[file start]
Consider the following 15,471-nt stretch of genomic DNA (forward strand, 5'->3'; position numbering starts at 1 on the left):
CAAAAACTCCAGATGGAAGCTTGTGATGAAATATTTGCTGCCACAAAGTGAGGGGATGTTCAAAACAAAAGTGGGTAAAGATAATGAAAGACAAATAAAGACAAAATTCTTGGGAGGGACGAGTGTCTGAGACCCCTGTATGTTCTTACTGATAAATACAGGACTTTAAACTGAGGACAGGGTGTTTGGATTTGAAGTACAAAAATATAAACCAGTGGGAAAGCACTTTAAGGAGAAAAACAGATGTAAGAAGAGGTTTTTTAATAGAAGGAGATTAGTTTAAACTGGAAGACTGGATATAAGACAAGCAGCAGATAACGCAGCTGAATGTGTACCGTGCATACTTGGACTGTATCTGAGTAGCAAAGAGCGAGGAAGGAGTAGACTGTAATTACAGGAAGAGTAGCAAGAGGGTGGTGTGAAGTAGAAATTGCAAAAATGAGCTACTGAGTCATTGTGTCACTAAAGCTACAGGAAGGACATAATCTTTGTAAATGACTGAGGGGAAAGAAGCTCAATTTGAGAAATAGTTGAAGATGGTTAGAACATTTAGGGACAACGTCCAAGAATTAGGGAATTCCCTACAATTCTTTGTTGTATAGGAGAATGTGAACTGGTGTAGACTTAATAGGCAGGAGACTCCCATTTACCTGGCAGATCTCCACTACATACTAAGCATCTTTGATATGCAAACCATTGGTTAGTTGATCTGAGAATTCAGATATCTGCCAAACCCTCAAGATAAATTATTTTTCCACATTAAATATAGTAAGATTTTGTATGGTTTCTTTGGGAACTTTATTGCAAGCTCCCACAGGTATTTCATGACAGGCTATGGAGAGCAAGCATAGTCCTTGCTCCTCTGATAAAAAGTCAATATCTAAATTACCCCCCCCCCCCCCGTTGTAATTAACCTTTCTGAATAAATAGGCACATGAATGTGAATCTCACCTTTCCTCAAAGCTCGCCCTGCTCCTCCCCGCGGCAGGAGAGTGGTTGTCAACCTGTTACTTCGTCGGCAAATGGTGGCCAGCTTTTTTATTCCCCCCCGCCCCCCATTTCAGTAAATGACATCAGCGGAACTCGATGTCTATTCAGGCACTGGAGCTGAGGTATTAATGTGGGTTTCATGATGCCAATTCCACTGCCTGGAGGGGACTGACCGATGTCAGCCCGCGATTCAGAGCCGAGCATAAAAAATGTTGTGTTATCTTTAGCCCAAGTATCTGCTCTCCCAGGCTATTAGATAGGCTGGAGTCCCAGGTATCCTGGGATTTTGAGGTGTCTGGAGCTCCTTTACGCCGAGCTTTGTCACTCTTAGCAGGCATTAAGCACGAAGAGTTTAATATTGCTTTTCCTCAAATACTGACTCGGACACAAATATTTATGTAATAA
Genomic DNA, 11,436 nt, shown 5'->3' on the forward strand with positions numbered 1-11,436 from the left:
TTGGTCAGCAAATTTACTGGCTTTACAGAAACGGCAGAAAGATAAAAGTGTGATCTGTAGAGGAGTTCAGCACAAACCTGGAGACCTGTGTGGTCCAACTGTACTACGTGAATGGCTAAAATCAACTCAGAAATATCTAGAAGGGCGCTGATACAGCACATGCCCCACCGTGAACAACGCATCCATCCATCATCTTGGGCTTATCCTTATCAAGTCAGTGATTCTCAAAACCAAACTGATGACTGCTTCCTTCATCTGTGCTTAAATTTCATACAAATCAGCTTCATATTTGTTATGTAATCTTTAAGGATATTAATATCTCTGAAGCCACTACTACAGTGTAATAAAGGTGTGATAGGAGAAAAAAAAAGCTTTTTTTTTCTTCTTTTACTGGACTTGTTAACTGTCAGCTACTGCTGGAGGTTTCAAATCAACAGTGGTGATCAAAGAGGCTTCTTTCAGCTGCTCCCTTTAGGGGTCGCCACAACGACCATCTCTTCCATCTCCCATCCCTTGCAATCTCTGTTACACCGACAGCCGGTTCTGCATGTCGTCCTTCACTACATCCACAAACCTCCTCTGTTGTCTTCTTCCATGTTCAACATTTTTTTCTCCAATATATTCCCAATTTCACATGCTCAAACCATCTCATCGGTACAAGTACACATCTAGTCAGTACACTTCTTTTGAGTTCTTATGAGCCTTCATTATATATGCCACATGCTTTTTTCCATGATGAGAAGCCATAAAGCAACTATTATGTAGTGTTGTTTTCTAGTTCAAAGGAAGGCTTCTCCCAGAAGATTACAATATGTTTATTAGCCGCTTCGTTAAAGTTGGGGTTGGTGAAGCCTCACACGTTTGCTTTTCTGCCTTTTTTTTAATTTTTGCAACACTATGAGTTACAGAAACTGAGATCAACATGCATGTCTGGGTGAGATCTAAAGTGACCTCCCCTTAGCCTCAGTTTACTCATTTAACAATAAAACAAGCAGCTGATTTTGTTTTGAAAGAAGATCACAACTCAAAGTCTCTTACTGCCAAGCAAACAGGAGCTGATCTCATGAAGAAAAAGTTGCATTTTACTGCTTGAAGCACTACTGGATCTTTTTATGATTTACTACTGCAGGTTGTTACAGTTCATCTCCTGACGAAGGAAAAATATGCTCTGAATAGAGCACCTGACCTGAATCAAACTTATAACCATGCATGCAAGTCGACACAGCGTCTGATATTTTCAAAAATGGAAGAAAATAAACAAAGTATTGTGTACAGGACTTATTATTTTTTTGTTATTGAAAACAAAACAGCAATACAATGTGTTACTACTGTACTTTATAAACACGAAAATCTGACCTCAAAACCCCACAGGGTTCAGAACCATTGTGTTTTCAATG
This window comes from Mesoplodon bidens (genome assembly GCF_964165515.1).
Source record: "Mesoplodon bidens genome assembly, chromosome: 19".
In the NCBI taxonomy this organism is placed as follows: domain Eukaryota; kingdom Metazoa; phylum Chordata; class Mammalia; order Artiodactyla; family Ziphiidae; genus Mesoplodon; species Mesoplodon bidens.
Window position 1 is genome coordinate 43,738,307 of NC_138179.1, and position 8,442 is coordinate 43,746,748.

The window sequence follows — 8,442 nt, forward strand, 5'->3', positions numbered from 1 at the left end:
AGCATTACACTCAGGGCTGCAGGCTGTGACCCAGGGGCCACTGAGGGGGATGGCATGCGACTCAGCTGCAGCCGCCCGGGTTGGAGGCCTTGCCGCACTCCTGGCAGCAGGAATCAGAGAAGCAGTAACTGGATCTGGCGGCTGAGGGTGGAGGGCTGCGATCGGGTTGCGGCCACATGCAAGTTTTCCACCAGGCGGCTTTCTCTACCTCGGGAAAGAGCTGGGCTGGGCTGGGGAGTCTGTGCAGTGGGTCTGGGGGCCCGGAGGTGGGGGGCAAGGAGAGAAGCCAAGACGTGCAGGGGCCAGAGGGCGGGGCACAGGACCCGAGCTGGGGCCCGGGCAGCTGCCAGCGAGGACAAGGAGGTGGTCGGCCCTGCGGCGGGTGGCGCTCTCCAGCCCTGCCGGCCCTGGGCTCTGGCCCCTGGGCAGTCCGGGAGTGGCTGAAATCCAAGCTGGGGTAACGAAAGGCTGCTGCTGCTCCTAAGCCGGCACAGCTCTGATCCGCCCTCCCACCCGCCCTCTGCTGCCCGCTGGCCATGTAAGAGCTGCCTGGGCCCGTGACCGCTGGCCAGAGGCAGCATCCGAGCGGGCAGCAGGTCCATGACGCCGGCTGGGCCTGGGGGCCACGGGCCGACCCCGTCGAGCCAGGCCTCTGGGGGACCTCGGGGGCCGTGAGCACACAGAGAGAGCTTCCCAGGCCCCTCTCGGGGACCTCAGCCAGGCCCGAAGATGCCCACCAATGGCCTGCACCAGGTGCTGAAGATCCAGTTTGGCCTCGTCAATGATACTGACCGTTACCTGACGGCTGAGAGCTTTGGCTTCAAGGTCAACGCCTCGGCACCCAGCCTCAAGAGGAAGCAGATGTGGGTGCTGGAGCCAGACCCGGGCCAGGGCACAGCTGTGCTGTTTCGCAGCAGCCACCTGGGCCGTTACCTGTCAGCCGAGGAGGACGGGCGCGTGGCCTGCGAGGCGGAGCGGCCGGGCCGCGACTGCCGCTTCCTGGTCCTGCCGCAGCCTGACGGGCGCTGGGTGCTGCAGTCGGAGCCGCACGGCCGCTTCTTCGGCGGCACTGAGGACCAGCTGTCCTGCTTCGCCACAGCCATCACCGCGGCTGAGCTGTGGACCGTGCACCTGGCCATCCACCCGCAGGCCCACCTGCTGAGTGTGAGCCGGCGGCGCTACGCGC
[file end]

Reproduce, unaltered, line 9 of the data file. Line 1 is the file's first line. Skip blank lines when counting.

The window sequence follows — 8,442 nt, forward strand, 5'->3', positions numbered from 1 at the left end: